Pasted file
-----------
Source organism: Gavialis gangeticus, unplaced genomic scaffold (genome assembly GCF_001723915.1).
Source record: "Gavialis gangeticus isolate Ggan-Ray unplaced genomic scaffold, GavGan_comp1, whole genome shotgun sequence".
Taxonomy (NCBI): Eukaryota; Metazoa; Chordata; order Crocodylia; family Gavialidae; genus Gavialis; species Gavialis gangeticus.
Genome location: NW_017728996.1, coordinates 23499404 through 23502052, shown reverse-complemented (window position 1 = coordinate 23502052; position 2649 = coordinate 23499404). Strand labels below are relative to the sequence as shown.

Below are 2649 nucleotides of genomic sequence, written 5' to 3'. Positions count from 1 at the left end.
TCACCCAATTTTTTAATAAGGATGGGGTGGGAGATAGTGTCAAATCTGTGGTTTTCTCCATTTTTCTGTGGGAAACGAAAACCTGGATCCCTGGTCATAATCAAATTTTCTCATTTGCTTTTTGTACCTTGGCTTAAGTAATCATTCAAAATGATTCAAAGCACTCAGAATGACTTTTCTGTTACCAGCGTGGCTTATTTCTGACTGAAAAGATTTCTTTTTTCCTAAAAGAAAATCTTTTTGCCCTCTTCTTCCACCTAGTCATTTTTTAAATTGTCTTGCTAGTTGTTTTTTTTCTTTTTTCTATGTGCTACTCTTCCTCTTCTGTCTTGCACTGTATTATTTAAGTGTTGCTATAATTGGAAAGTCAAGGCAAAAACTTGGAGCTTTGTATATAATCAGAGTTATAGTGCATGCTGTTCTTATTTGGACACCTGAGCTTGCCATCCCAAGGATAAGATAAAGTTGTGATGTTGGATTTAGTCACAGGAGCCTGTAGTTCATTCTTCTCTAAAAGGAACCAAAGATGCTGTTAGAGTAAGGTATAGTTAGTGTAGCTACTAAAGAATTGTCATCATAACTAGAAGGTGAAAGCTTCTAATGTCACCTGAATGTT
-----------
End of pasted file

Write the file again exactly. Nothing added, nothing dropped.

Source organism: Gavialis gangeticus, unplaced genomic scaffold (genome assembly GCF_001723915.1).
Source record: "Gavialis gangeticus isolate Ggan-Ray unplaced genomic scaffold, GavGan_comp1, whole genome shotgun sequence".
Taxonomy (NCBI): Eukaryota; Metazoa; Chordata; order Crocodylia; family Gavialidae; genus Gavialis; species Gavialis gangeticus.
Genome location: NW_017728996.1, coordinates 23499404 through 23502052, shown reverse-complemented (window position 1 = coordinate 23502052; position 2649 = coordinate 23499404). Strand labels below are relative to the sequence as shown.

Below are 2649 nucleotides of genomic sequence, written 5' to 3'. Positions count from 1 at the left end.
TCACCCAATTTTTTAATAAGGATGGGGTGGGAGATAGTGTCAAATCTGTGGTTTTCTCCATTTTTCTGTGGGAAACGAAAACCTGGATCCCTGGTCATAATCAAATTTTCTCATTTGCTTTTTGTACCTTGGCTTAAGTAATCATTCAAAATGATTCAAAGCACTCAGAATGACTTTTCTGTTACCAGCGTGGCTTATTTCTGACTGAAAAGATTTCTTTTTTCCTAAAAGAAAATCTTTTTGCCCTCTTCTTCCACCTAGTCATTTTTTAAATTGTCTTGCTAGTTGTTTTTTTTCTTTTTTCTATGTGCTACTCTTCCTCTTCTGTCTTGCACTGTATTATTTAAGTGTTGCTATAATTGGAAAGTCAAGGCAAAAACTTGGAGCTTTGTATATAATCAGAGTTATAGTGCATGCTGTTCTTATTTGGACACCTGAGCTTGCCATCCCAAGGATAAGATAAAGTTGTGATGTTGGATTTAGTCACAGGAGCCTGTAGTTCATTCTTCTCTAAAAGGAACCAAAGATGCTGTTAGAGTAAGGTATAGTTAGTGTAGCTACTAAAGAATTGTCATCATAACTAGAAGGTGAAAGCTTCTAATGTCACCTGAATGTT